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Midtown Neighbors' Association opposes Uptown Station SAP

Group raises concerns that owner of the Midtown convenience store "has consistently failed to produce a comprehensive set of plans, been unable to provide adequate answers to concerns raised and more recently been unwilling to meet with the co

The Midtown Neighbors' Association (MNA) has voted to oppose a Special Administrative Permit (SAP) for the “Uptown Station,” located at the edge of the Ansley Park neighborhood at 1521 Peachtree Street, on the grounds that the applicant has consistently failed to present a set of comprehensive plans to the community.

Despite the objections of several area neighborhoods, most notably Ansley Park and Sherwood Forest, the proprietor of the proposed 24-hour service station and convenience store in north Midtown was granted a license this month to sell beer and wine by the city's License Review Board (LRB).

At the December Midtown SPI-16 & SPI-17 Development Review Committee (DRC) meeting, it was recommended that the Uptown Station applicant, Decatur businessman Alex Panjwani, meet with the land use committee chairs of the affected neighborhoods to review the revised plans for the SAP and to discuss project concerns.

Among the project facts:

  • 1400 sq. ft. of retail space to be added between former gas station and former car wash building. Space to be used as a convenience store and retail space.
  • Existing gasoline islands and canopies to be left in place and re-used.
  • Rear area that was former car wash building to be converted to retail space, possibly a Dunkin Donut.
  • In addition a 20ft landscape strip will be added at the rear of the property with appropriate trees to screen the adjacent residential property and a 5ft landscape strip will be added on the Peachtree Circle side with the appropriate trees as required.

According to the MNA Land Use Committee (LUC), the applicant refused to meet with the group, and because of such, the MNA board voted unanimously this past week to oppose the SAP. According to the Midtown group: “The MNA firmly believes that applicants should demonstrate a willingness to respect the process and work with the community when they seek our support for their applications. This applicant has routinely demonstrated he will not and we are convinced he will not in the future.”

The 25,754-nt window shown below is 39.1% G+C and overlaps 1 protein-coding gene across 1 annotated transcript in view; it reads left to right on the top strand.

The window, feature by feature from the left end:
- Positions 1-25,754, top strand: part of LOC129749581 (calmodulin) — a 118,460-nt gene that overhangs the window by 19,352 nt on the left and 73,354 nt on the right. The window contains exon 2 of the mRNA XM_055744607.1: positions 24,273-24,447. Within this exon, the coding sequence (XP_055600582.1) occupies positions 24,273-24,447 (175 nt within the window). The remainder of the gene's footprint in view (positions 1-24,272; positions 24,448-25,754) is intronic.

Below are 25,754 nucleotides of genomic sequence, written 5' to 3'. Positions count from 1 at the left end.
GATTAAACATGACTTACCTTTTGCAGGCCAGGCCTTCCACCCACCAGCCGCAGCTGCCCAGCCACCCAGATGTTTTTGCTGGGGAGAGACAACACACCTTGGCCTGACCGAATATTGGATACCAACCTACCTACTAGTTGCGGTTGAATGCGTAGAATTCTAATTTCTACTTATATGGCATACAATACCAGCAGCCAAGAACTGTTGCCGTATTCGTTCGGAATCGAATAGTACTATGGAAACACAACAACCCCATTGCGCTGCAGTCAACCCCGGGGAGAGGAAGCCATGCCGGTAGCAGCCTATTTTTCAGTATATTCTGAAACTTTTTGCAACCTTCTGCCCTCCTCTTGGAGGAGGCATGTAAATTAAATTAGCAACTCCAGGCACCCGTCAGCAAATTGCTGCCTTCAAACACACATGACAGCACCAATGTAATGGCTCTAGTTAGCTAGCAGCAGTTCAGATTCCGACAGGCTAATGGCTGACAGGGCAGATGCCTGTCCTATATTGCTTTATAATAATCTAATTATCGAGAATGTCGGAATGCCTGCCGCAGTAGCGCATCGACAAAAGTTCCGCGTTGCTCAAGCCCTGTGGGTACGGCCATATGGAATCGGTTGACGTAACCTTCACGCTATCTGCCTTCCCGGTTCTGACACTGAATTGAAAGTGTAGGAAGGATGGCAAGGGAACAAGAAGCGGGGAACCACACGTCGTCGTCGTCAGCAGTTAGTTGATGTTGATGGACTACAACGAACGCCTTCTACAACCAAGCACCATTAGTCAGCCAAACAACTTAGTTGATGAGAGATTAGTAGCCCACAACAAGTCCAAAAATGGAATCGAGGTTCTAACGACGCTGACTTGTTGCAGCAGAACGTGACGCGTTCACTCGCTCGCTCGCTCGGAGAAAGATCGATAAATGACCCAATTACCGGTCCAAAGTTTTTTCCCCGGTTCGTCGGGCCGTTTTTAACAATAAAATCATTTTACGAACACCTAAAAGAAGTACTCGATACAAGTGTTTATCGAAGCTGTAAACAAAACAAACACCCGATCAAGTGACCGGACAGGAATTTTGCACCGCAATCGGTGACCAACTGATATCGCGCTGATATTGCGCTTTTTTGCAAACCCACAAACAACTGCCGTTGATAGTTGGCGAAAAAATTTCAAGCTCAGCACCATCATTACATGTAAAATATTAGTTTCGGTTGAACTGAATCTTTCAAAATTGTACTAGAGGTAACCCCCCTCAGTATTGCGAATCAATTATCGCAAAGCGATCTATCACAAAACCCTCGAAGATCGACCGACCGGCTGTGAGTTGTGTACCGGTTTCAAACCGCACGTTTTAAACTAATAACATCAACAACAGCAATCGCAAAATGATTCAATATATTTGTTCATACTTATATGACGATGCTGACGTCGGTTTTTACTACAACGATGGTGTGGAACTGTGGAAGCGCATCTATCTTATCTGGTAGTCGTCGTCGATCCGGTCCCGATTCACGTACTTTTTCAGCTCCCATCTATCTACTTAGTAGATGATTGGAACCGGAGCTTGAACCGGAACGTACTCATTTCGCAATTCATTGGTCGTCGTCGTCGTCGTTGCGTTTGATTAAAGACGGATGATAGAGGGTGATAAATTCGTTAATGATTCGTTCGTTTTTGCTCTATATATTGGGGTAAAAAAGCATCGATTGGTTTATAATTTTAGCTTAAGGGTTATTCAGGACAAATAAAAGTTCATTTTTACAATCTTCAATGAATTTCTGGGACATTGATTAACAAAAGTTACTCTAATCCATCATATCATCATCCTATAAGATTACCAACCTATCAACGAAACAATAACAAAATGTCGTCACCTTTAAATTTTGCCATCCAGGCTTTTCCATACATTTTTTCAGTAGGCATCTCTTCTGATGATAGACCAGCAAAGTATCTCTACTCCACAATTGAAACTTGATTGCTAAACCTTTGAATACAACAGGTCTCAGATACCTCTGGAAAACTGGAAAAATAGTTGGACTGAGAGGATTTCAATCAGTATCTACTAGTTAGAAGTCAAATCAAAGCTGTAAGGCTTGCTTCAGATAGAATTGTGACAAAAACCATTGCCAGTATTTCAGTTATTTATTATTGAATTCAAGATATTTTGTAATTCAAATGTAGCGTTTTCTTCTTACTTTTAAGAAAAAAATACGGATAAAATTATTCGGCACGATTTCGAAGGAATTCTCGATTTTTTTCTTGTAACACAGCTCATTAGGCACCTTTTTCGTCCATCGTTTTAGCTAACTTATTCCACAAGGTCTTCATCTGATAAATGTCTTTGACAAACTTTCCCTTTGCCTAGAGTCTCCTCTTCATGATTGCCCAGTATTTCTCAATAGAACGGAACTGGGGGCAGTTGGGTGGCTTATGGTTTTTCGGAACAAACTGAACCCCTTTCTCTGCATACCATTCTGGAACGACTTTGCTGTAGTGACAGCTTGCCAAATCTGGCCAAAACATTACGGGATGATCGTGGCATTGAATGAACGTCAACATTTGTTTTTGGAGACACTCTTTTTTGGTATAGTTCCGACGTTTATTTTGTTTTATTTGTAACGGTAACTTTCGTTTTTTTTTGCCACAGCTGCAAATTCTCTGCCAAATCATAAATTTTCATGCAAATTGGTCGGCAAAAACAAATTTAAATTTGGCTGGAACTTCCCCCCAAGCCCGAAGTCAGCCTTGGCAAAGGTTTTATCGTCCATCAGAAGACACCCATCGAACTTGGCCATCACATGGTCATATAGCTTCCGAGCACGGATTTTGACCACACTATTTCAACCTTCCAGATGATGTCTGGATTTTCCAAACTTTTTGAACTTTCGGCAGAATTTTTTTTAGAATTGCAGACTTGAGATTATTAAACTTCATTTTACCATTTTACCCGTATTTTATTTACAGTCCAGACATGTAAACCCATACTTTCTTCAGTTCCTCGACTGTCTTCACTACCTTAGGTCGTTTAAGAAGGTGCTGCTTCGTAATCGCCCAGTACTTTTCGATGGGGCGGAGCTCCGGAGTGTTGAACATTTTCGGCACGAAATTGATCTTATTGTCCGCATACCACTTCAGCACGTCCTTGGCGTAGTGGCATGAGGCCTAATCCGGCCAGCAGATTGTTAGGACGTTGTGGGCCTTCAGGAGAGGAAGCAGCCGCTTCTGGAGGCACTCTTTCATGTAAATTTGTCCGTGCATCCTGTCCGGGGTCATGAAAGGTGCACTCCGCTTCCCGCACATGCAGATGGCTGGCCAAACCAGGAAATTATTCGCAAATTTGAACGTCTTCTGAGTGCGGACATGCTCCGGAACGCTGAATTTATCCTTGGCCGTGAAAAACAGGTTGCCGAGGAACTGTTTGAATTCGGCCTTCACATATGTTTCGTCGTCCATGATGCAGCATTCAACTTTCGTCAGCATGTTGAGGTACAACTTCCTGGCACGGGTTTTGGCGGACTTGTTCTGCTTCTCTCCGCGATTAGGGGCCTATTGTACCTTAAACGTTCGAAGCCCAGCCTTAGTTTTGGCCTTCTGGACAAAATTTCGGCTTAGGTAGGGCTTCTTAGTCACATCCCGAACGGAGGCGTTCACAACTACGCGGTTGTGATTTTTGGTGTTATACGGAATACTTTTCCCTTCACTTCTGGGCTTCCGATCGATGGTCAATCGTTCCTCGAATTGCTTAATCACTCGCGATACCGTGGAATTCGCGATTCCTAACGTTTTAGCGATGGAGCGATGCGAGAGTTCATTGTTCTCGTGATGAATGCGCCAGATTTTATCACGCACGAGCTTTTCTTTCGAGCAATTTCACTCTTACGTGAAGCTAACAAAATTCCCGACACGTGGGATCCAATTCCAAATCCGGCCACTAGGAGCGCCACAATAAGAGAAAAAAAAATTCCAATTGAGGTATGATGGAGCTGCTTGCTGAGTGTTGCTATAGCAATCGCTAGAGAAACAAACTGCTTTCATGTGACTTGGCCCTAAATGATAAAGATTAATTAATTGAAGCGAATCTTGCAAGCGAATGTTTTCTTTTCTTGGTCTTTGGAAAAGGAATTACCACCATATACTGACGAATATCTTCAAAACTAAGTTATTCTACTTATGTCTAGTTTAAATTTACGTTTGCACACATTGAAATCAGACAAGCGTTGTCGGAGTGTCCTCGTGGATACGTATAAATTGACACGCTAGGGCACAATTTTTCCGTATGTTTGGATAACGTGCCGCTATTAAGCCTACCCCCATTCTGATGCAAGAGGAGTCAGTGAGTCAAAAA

Panjwani, who has been accused in recent weeks of not following through with meetings with representatives of Ansley Park and Sherwood Forest to discuss concerns, could not be reached for comment.

More from the MNA:

The Midtown Neighbor’s Association Land Use Committee and Board of Directors were requested to comment on this application by the Development Review Committee of SPI-16 as part of its overall assessment of the SAP. The MNA appreciates the applicant’s intent to reopen the gas station and to make additions suitable to the addition of a neighborhood oriented convenience store, but notes that the necessary expansion of the overall square footage of the existing structure triggers the need to conform to all aspects of the SPI-16 zoning ordinance. Of additional concern to the MNA is the impact of the proposal on quality of life issues related to the general population and specifically to the directly affected residents on adjacent properties.

The MNA is concerned that the applicant has refused to comply with the DRC request to meet with the neighborhood representatives. This action demonstrates the applicant’s blatant disregard for both the process and the community which he claims to serve.